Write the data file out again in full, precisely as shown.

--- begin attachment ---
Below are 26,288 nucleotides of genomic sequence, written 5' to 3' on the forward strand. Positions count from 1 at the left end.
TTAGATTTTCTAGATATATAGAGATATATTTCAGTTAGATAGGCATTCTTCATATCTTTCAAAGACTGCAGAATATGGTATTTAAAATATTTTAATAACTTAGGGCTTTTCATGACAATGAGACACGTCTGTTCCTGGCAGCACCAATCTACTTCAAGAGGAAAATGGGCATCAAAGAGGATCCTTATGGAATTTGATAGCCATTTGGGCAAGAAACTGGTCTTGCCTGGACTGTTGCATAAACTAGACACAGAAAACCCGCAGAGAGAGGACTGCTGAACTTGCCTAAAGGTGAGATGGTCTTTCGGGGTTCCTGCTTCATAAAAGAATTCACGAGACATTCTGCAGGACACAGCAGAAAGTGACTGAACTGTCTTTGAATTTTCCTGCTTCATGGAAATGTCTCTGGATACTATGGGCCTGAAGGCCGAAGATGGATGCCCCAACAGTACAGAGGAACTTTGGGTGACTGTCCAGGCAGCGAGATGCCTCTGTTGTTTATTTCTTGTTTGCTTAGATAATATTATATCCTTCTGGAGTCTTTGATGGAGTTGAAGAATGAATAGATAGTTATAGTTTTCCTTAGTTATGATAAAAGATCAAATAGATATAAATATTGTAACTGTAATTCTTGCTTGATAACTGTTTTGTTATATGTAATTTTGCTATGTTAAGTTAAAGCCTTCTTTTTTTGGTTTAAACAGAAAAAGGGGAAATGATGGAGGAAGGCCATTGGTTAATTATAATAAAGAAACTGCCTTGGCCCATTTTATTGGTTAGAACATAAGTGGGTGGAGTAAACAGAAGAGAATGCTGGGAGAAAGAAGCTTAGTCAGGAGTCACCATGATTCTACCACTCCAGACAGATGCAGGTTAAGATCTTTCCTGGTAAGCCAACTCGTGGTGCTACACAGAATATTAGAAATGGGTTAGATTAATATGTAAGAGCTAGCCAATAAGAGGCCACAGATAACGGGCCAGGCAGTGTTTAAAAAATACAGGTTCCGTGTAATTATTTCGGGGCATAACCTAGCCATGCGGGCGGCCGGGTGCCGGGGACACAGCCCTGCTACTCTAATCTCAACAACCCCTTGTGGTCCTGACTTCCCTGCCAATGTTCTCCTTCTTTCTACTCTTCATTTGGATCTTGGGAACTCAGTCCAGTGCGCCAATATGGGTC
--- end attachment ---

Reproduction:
Below are 26,288 nucleotides of genomic sequence, written 5' to 3' on the forward strand. Positions count from 1 at the left end.
TTAGATTTTCTAGATATATAGAGATATATTTCAGTTAGATAGGCATTCTTCATATCTTTCAAAGACTGCAGAATATGGTATTTAAAATATTTTAATAACTTAGGGCTTTTCATGACAATGAGACACGTCTGTTCCTGGCAGCACCAATCTACTTCAAGAGGAAAATGGGCATCAAAGAGGATCCTTATGGAATTTGATAGCCATTTGGGCAAGAAACTGGTCTTGCCTGGACTGTTGCATAAACTAGACACAGAAAACCCGCAGAGAGAGGACTGCTGAACTTGCCTAAAGGTGAGATGGTCTTTCGGGGTTCCTGCTTCATAAAAGAATTCACGAGACATTCTGCAGGACACAGCAGAAAGTGACTGAACTGTCTTTGAATTTTCCTGCTTCATGGAAATGTCTCTGGATACTATGGGCCTGAAGGCCGAAGATGGATGCCCCAACAGTACAGAGGAACTTTGGGTGACTGTCCAGGCAGCGAGATGCCTCTGTTGTTTATTTCTTGTTTGCTTAGATAATATTATATCCTTCTGGAGTCTTTGATGGAGTTGAAGAATGAATAGATAGTTATAGTTTTCCTTAGTTATGATAAAAGATCAAATAGATATAAATATTGTAACTGTAATTCTTGCTTGATAACTGTTTTGTTATATGTAATTTTGCTATGTTAAGTTAAAGCCTTCTTTTTTTGGTTTAAACAGAAAAAGGGGAAATGATGGAGGAAGGCCATTGGTTAATTATAATAAAGAAACTGCCTTGGCCCATTTTATTGGTTAGAACATAAGTGGGTGGAGTAAACAGAAGAGAATGCTGGGAGAAAGAAGCTTAGTCAGGAGTCACCATGATTCTACCACTCCAGACAGATGCAGGTTAAGATCTTTCCTGGTAAGCCAACTCGTGGTGCTACACAGAATATTAGAAATGGGTTAGATTAATATGTAAGAGCTAGCCAATAAGAGGCCACAGATAACGGGCCAGGCAGTGTTTAAAAAATACAGGTTCCGTGTAATTATTTCGGGGCATAACCTAGCCATGCGGGCGGCCGGGTGCCGGGGACACAGCCCTGCTACTCTAATCTCAACAACCCCTTGTGGTCCTGACTTCCCTGCCAATGTTCTCCTTCTTTCTACTCTTCATTTGGATCTTGGGAACTCAGTCCAGTGCGCCAATATGGGTC